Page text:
vrijdag 22 februari 2008

US embassy in Belgrade stormed

So after weeks of Western media speculation that the Serbs would "understand political realities", "forego nationalism", in other words, bend over and take it like a man, it seems that they are getting tired of being kicked around while the EU membership carrot is being dangled in front of their faces. Mark Ames at the Exile is pleased at the redecoration of the US embassy in Belgrade:

What's particularly gratifying in watching the Serbs protest and burn is that it shows the Serbs haven't been completely coapted and turned into harmless little Washington bootlickers like the rest of Europe. They have international law on their side, and they have history on their side, but the real question is whether or not they still have their souls. The protests of the past few days, and the burning of the embassy, show that they do.

I think he may be too optimistic. Serbs have often made impressive and protracted shows of defiance which turned out to be ultimately futile. I can't say I'm dismayed at the storming of the US embassy, though. After all, the US and NATO have been bombing embassies with much less reason and what's more, in countries which didn't even belong to them (for example, a Chinese one, in Belgrade). And the shocked, shocked reactions from the West at the Serbs being a tad excited over their historical heartland being snatched away from them (patriotism being very much passe over here in Europe) are rather funny. To me, anything which displeases the colourless bureaucrats and satraps of the EU, or the haughty overlords from Washington, is.

This said, I don't see any alternative but independence for Kosovo. The only way the Serbs can get it back is through enormous bloodshed and a civil war which may last forever. The Albanians own the place now, after the remaining Serbs, Roma, Jews, slavic muslims and just about anybody else left - wholly voluntarily, of course. And it's time they get to rule the place as well - they can't hardly do worse than the UN and EU have been doing so far.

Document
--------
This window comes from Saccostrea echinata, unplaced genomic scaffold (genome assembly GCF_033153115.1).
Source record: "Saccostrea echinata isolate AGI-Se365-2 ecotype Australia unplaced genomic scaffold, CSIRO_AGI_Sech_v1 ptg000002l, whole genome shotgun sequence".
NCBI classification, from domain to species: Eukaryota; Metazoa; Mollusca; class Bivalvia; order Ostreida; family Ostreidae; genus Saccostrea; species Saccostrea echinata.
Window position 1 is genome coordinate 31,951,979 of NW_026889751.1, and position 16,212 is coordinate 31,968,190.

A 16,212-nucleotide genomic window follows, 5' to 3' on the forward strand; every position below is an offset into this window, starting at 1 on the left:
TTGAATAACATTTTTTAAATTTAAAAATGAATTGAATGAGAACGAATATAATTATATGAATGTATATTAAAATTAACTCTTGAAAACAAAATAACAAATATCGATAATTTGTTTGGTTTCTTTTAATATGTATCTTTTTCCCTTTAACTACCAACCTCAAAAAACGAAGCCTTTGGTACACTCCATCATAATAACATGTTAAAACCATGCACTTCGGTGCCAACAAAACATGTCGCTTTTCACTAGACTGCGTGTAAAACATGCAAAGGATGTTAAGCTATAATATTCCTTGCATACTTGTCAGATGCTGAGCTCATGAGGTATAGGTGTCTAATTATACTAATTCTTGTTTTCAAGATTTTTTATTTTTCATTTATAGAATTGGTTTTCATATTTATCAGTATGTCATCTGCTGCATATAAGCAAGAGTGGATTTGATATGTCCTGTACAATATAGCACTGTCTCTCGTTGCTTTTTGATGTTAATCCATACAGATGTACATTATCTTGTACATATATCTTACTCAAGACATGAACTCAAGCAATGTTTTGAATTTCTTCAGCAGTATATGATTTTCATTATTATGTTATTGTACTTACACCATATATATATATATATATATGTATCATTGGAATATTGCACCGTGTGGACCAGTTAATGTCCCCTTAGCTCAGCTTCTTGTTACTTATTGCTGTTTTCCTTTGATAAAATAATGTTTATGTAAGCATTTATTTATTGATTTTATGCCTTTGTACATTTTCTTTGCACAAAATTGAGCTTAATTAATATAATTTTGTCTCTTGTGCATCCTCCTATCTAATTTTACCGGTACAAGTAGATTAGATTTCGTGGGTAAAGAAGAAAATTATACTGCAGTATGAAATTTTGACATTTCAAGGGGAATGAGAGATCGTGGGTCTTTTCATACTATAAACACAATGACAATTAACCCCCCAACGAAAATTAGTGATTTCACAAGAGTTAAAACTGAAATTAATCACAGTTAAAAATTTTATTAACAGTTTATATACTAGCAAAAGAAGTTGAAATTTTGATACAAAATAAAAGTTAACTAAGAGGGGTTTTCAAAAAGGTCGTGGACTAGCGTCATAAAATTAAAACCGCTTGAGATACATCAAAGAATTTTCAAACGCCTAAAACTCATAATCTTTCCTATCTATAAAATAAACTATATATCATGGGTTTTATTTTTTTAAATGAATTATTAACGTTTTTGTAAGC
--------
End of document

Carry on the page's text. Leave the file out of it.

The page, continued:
Unfortunately, that would be relevant if Kosovo would actually become independent. Instead, it'll turn into another Balkans EU protectorate.

I wonder what will happen now. I don't think this is a situation that the EU and NATO are actually pleased with - my guess is that they would have preferred to have Kosovo hang in the limbo it's been in for the past ten years forever, but that delaying Kosovar self-determination would have eventually resulted in an insurrection. European states seem much more divided about recognition than was speculated at least in the Swedish media (which expected only Cyprus not to go along, and who cares about Cyprus, anyway). Russia has taken pretty high risks with regards to the Balkans before, and maybe they'll do something interesting again.

My guess is, though, that nothing will change; that the Serbs will eventually calm down in the face of some vapid promises from Brussels; and that Kosovo will remain in the limbo of de-facto independent states together with South Ossetia, Abkhazia, Transdniestria, etc. In the real world, the little guy doesn't win from the schoolyard bully. And until nations at the centre of Europe actually get tired of the EU nightmare and start reasserting themselves again, that's what's going to happen.

1 opmerking:

parody centrum zei

Hey yours is one of the nicer blogs I encountered... good writing!

I would disagree with this one:

My guess is, though, that nothing will change;

The problem is that Kosovo, though insignificant in itself, is a sinthom, it shows the structural weakness of the whole world order, and as you pointed out elsewhere, this is that EU liberal securalism cannot offer any collectivity, any cohesion. As a result the whole world might begin to fragment in the same way.

This is why Serbs are so upset, they know this from history... wars always started around Kosovo.